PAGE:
Can Tire Repairs Prevent Catastrophic Failure?

Catastrophic tire failures can be frightening events. If a tire blows out or shreds while traveling at high speed, it's possible to lose control of your vehicle. Even if your failure is less dramatic, you will still find yourself stranded on the side of the road. Monitoring the condition of your tires is the best way to prevent this eventuality, but can a timely repair save you from a dangerous situation?

Understanding the Causes of Tire Failure

Tires can fail for various reasons, but improper inflation or sudden impacts are by far the most common. A tire may fail both when it has too little and too much air pressure, so it's crucial to maintain a proper level of inflation. When you underinflate your tires, their sidewalls can flex and suffer structural damage. When overinflated, they are significantly more vulnerable to punctures or road hazards.

Since chronic underinflation can significantly weaken a tire, slow leaks may be a particularly severe problem. If you routinely add air to one or more tires on your car, then the sidewalls on those tires are likely wearing out much more quickly. Even if you are careful to reinflate leaky tires regularly, some damage is probably still occurring.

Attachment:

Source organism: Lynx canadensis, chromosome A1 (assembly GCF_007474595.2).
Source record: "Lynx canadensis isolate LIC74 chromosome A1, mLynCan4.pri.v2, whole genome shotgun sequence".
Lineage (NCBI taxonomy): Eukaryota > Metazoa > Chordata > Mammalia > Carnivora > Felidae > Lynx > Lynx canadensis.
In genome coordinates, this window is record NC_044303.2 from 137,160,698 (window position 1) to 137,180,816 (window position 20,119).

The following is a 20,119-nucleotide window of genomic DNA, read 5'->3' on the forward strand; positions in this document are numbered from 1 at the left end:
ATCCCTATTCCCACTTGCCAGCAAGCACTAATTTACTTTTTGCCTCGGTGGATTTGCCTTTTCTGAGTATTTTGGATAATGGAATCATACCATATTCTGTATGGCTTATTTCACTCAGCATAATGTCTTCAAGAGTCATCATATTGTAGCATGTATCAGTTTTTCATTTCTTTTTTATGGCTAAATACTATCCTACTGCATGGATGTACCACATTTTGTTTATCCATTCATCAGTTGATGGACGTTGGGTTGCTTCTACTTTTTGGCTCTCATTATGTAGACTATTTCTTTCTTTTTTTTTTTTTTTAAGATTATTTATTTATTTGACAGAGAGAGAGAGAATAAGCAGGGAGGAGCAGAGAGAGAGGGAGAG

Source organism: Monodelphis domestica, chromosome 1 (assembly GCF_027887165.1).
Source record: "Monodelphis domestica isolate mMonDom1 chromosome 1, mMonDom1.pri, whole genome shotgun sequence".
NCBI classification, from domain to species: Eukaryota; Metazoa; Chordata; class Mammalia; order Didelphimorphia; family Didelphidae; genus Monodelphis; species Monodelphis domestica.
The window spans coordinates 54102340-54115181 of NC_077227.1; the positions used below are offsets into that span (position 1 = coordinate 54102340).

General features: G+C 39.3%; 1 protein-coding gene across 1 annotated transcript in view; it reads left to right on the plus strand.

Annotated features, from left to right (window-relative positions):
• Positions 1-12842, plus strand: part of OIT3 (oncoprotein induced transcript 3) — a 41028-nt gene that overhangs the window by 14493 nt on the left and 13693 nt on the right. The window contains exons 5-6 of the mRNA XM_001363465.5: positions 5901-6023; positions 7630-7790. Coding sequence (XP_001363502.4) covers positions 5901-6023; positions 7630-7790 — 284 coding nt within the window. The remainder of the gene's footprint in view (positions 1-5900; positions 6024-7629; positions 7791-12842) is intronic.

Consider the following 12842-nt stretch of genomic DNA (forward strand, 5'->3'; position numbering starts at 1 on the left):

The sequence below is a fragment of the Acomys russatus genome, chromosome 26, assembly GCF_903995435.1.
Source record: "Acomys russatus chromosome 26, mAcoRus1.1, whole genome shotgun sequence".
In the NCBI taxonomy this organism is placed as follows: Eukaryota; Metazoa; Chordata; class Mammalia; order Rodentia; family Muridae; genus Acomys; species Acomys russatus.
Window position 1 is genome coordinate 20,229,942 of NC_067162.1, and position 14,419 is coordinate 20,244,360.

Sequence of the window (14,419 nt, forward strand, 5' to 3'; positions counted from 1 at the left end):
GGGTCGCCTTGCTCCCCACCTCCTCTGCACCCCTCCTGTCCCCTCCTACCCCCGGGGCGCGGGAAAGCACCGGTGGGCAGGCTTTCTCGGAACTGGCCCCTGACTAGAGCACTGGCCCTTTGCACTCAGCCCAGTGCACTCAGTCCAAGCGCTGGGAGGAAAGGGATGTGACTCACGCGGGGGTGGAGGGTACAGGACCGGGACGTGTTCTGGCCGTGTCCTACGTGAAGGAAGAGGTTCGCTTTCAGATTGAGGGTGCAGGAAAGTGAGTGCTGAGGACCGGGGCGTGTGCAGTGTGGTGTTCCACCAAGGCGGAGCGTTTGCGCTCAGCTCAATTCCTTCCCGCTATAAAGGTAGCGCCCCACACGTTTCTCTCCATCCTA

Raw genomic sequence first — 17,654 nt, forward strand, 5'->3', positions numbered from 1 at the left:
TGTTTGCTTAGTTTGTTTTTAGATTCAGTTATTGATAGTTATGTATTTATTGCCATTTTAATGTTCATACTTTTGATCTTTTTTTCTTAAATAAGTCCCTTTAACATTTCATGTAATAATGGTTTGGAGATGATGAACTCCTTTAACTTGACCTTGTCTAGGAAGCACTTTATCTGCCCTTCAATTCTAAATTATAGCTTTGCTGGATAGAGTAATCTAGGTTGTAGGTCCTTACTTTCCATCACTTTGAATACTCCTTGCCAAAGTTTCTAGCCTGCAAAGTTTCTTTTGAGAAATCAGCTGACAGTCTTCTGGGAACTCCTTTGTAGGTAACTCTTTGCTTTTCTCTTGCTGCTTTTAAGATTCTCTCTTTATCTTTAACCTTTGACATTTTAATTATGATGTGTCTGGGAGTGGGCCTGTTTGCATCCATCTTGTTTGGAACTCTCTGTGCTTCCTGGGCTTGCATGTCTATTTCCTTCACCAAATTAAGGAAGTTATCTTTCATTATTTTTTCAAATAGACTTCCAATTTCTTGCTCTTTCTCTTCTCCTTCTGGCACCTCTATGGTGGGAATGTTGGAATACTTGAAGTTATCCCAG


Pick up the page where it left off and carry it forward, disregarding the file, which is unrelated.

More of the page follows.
Note that it's possible to push a tire beyond the point where repair is viable. If you routinely drive your tires on low air pressure, you may notice air bubbles forming in the sidewall. These bubbles indicate internal damage to the tire's structure, and repair is no longer possible once a tire reaches this point. Any tire with bubbles is unsafe to drive on and requires immediate replacement.

Saving A Damaged Tire

If you notice that one of your tires is losing air, then the best course of action is to have an experienced tire shop evaluate it as soon as possible. A proper repair involves removing your wheel so that a technician can inspect it for the source of the leak. As long as the structure of the tire appears intact and there are no bubbles, it should be possible to restore the tire.

Additionally, the shop will need to remove your tire from the wheel to perform a proper repair. Fully repairing a damaged tire requires a combination approach that uses both a patch and a plug. Once a technician applies this repair, your tire will once again be safe to drive and should no longer lose significant amounts of air.

By recognizing tire problems and addressing them quickly, you can avoid catastrophic failure. Not only will you save yourself the trouble (and risk) of a blowout, but you'll also save the money you would otherwise need to spend on a replacement tire.

To learn more, contact a tire repair shop.